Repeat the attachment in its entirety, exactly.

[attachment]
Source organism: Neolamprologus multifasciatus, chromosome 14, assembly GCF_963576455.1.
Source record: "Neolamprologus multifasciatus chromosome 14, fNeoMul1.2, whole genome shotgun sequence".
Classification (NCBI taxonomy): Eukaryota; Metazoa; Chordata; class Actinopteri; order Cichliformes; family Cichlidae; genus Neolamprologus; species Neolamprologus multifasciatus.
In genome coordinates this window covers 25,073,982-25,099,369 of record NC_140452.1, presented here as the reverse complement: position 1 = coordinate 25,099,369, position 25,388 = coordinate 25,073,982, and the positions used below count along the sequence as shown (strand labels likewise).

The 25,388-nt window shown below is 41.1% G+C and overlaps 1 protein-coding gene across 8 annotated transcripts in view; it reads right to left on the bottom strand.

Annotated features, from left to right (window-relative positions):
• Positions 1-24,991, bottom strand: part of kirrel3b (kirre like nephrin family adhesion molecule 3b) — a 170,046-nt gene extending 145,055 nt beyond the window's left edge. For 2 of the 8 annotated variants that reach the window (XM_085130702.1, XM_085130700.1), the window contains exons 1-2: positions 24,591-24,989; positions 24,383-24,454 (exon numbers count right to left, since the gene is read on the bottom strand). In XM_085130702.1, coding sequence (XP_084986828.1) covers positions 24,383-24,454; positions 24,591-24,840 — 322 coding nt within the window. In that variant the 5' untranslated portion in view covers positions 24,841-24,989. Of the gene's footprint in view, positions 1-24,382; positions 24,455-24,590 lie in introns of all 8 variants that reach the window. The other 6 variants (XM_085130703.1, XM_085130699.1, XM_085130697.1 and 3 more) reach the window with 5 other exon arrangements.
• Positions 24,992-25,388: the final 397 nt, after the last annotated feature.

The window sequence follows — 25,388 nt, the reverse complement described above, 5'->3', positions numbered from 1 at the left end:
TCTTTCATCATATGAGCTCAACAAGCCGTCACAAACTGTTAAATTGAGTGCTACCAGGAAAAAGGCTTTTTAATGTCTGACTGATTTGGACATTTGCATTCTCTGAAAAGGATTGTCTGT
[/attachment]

Source organism: Neolamprologus multifasciatus, chromosome 14, assembly GCF_963576455.1.
Source record: "Neolamprologus multifasciatus chromosome 14, fNeoMul1.2, whole genome shotgun sequence".
Classification (NCBI taxonomy): Eukaryota; Metazoa; Chordata; class Actinopteri; order Cichliformes; family Cichlidae; genus Neolamprologus; species Neolamprologus multifasciatus.
In genome coordinates this window covers 25,073,982-25,099,369 of record NC_140452.1, presented here as the reverse complement: position 1 = coordinate 25,099,369, position 25,388 = coordinate 25,073,982, and the positions used below count along the sequence as shown (strand labels likewise).

The 25,388-nt window shown below is 41.1% G+C and overlaps 1 protein-coding gene across 8 annotated transcripts in view; it reads right to left on the bottom strand.

Annotated features, from left to right (window-relative positions):
• Positions 1-24,991, bottom strand: part of kirrel3b (kirre like nephrin family adhesion molecule 3b) — a 170,046-nt gene extending 145,055 nt beyond the window's left edge. For 2 of the 8 annotated variants that reach the window (XM_085130702.1, XM_085130700.1), the window contains exons 1-2: positions 24,591-24,989; positions 24,383-24,454 (exon numbers count right to left, since the gene is read on the bottom strand). In XM_085130702.1, coding sequence (XP_084986828.1) covers positions 24,383-24,454; positions 24,591-24,840 — 322 coding nt within the window. In that variant the 5' untranslated portion in view covers positions 24,841-24,989. Of the gene's footprint in view, positions 1-24,382; positions 24,455-24,590 lie in introns of all 8 variants that reach the window. The other 6 variants (XM_085130703.1, XM_085130699.1, XM_085130697.1 and 3 more) reach the window with 5 other exon arrangements.
• Positions 24,992-25,388: the final 397 nt, after the last annotated feature.

The window sequence follows — 25,388 nt, the reverse complement described above, 5'->3', positions numbered from 1 at the left end:
TCTTTCATCATATGAGCTCAACAAGCCGTCACAAACTGTTAAATTGAGTGCTACCAGGAAAAAGGCTTTTTAATGTCTGACTGATTTGGACATTTGCATTCTCTGAAAAGGATTGTCTGT